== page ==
He makes no express mention of the deleted files, fake stamps, missing blank visas or the disappearing local staff.

Balser does talk about the potential for security breaches and recommends that locally engaged staff not be given high security clearance.

And he hints that someone could misuse blank visas, which were left lying in open cardboard boxes, but does not report allegations that at least 2,000 blank immigrant visas were found to be missing.

Read, a Mountie for 24 years, alleged that Balser has told him on the record that he (Balser) was ordered to “obfuscate” his report. Balser is now retired.

Unable to get any answers to his concerns, McAdam continued with his complaints. A series of RCMP investigators were given the case and then abruptly transferred.

The Canadian Security and Intelligence Service, Canada’s spy agency, was brought in to investigate Chinese espionage. Together with the RCMP, CSIS launched Operation Sidewinder in 1995. That operation, which was to look at the influence of Chinese officials and tycoons at the Hong Kong mission, was also abruptly halted.

The investigation into the penetration of CAIPS is now being conducted by Sgt. Sergio Pasin of the immigration and passport section of the RCMP in Ottawa.

“There is enough evidence in this case and in my other reports to initiate a public inquiry . . . but for some reason nobody wants to do anything,” said McAdam.

“If the RCMP does not tell the government that a disaster has occurred,” said Read, “the government cannot decide how to react to it, cannot decide when to tell the people of Canada what has occurred.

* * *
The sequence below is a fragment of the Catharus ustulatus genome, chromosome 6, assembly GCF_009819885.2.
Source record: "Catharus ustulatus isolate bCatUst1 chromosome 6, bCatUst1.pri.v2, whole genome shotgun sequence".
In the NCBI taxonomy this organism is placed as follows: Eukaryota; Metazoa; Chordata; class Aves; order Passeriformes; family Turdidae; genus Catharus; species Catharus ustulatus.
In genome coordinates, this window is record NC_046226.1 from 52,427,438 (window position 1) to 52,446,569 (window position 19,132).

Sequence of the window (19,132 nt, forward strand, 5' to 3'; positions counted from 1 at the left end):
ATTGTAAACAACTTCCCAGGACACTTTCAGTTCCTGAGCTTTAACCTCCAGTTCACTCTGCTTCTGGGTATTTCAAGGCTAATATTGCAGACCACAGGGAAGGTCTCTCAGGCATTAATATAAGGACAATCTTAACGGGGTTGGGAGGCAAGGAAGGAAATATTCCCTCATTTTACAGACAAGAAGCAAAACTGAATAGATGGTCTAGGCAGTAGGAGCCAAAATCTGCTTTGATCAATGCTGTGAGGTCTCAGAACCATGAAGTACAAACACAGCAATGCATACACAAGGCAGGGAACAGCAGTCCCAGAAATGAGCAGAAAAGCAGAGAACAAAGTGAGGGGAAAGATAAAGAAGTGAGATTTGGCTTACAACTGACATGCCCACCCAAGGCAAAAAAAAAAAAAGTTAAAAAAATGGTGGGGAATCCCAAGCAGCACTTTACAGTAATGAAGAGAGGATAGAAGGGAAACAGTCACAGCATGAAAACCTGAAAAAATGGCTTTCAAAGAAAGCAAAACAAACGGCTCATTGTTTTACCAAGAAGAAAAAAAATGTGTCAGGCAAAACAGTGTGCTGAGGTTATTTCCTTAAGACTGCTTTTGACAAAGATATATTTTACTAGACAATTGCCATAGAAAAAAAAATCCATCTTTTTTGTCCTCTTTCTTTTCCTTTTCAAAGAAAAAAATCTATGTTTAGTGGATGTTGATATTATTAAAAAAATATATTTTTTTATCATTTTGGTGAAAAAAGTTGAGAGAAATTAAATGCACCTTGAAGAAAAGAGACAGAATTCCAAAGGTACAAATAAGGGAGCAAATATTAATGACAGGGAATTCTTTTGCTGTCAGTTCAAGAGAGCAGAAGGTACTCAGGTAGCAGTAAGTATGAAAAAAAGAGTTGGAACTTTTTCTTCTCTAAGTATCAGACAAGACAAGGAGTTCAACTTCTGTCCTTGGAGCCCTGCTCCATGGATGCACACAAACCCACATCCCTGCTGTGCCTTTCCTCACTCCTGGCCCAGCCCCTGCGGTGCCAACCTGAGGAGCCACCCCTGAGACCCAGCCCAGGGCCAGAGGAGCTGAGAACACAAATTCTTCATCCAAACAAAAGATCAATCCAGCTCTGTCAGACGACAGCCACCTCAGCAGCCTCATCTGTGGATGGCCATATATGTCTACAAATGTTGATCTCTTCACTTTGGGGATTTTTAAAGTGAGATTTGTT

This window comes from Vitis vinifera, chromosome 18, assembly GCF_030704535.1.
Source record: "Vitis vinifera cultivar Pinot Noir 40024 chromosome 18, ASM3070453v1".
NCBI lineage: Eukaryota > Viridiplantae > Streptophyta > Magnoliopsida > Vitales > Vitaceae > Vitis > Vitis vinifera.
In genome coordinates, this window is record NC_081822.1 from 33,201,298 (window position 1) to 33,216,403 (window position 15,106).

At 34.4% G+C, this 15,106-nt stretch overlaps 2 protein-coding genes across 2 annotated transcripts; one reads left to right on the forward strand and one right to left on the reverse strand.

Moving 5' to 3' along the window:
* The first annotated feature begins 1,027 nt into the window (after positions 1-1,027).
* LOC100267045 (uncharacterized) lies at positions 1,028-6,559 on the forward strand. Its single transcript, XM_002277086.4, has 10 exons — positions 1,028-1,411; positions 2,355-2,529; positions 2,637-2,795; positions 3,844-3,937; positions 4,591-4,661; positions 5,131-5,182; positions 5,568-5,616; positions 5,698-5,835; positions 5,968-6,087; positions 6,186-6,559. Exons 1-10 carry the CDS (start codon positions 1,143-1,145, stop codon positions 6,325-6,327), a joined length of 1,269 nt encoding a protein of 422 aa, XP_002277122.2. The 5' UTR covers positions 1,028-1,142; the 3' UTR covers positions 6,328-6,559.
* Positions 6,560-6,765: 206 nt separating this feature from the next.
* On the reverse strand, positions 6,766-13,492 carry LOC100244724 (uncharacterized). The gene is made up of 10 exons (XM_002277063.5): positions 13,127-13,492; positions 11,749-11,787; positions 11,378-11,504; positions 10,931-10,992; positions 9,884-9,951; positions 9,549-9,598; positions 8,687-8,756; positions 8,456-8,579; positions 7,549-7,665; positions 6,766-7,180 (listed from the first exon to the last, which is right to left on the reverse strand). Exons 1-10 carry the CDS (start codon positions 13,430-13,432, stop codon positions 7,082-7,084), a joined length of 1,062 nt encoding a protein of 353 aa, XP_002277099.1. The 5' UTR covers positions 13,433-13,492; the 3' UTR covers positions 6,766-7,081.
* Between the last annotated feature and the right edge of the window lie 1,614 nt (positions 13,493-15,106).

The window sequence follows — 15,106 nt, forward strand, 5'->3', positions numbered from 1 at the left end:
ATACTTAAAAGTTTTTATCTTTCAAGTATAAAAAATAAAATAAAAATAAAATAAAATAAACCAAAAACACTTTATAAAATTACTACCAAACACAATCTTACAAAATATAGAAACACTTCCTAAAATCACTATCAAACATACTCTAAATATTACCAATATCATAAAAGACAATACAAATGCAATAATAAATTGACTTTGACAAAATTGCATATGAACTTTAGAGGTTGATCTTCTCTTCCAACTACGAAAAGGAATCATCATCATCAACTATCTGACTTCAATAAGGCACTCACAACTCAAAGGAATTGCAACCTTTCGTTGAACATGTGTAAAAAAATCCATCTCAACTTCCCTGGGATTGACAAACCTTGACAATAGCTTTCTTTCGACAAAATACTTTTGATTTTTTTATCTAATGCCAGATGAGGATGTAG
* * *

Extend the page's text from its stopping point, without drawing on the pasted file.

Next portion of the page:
“They have Balser’s report, McAdam’s testimony, the missing files in Hong Kong . . . and my report.

“Why won’t they do anything?”

Vancouver Province | August 26, 1999

First Boat People Skip: Warrants Pending

Jason Proctor, Staff Reporter The Province Immigration Canada plans to issue countrywide warrants today for seven members of the first boatload of Chinese migrants seeking refugee status.

Rob Johnston, manager of citizenship and enforcement for Vancouver’s immigration office, said yesterday that the missing people are part of a group of 76 refugee claimants scheduled to report by Tuesday to the refugee board.

“We had received information from reliable sources that these were persons that weren’t going to be appearing,” said Johnston. “But we had to make sure.”

The missing claimants were part of a boatload of 123 people who landed on Vancouver Island on July 20. All asked for asylum, and 37 remain in detention in Vancouver Pretrial, many suspected of being part of a human-smuggling ring.

A second boatload of Chinese nationals landed in B.C. almost a month later. Seventy-four of those have claimed refugee status, and exclusion orders — the first step in deportation — have been issued against the other 57.

Among the second boatload were 43 unaccompanied youth, most of whom have been placed in a Burnaby seniors home. Five minors are still detained, and five children have been separated from their mothers, who are being kept in detention.

The nine South Korean crew members accused of landing the migrants in the Queen Charlottes are scheduled to make a second court appearance today.

Immigration figures show that a huge proportion of Chinese refugee claimants disappear before their claims can be heard. Nationally, nearly half the 1,494 claims made last year were declared abandoned. At the Vancouver office, that percentage was even higher.

The refugee board’s Lynn Gates said the office is bringing in extra staff to expedite hearings for claimants from both boats. Although immigration has denied the role of public pressure in decision-making, Gates admitted the migrants were in fact jumping the queue.

The government hopes hearings in September will deter future boatloads.

“Our view is that the faster we can deal with this, the better,” said Gates.